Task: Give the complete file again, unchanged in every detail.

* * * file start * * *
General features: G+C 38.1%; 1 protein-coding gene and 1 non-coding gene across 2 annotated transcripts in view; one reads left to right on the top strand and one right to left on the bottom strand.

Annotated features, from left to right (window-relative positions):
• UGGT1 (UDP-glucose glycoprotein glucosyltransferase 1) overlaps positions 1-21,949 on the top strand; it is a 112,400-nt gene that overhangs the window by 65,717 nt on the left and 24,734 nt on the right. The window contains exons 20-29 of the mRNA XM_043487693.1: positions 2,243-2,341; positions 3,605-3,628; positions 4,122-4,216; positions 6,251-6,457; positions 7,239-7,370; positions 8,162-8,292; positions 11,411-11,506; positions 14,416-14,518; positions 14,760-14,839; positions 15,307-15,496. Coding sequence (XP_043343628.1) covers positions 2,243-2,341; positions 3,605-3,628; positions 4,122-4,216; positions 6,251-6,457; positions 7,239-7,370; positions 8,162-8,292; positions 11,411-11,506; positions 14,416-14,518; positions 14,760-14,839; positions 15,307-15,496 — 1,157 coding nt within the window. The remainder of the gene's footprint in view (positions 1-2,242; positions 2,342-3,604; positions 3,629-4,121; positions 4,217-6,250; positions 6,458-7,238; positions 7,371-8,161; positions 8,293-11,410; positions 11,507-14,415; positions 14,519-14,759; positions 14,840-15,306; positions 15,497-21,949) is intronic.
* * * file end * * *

General features: G+C 38.1%; 1 protein-coding gene and 1 non-coding gene across 2 annotated transcripts in view; one reads left to right on the top strand and one right to left on the bottom strand.

Annotated features, from left to right (window-relative positions):
• UGGT1 (UDP-glucose glycoprotein glucosyltransferase 1) overlaps positions 1-21,949 on the top strand; it is a 112,400-nt gene that overhangs the window by 65,717 nt on the left and 24,734 nt on the right. The window contains exons 20-29 of the mRNA XM_043487693.1: positions 2,243-2,341; positions 3,605-3,628; positions 4,122-4,216; positions 6,251-6,457; positions 7,239-7,370; positions 8,162-8,292; positions 11,411-11,506; positions 14,416-14,518; positions 14,760-14,839; positions 15,307-15,496. Coding sequence (XP_043343628.1) covers positions 2,243-2,341; positions 3,605-3,628; positions 4,122-4,216; positions 6,251-6,457; positions 7,239-7,370; positions 8,162-8,292; positions 11,411-11,506; positions 14,416-14,518; positions 14,760-14,839; positions 15,307-15,496 — 1,157 coding nt within the window. The remainder of the gene's footprint in view (positions 1-2,242; positions 2,342-3,604; positions 3,629-4,121; positions 4,217-6,250; positions 6,458-7,238; positions 7,371-8,161; positions 8,293-11,410; positions 11,507-14,415; positions 14,519-14,759; positions 14,840-15,306; positions 15,497-21,949) is intronic.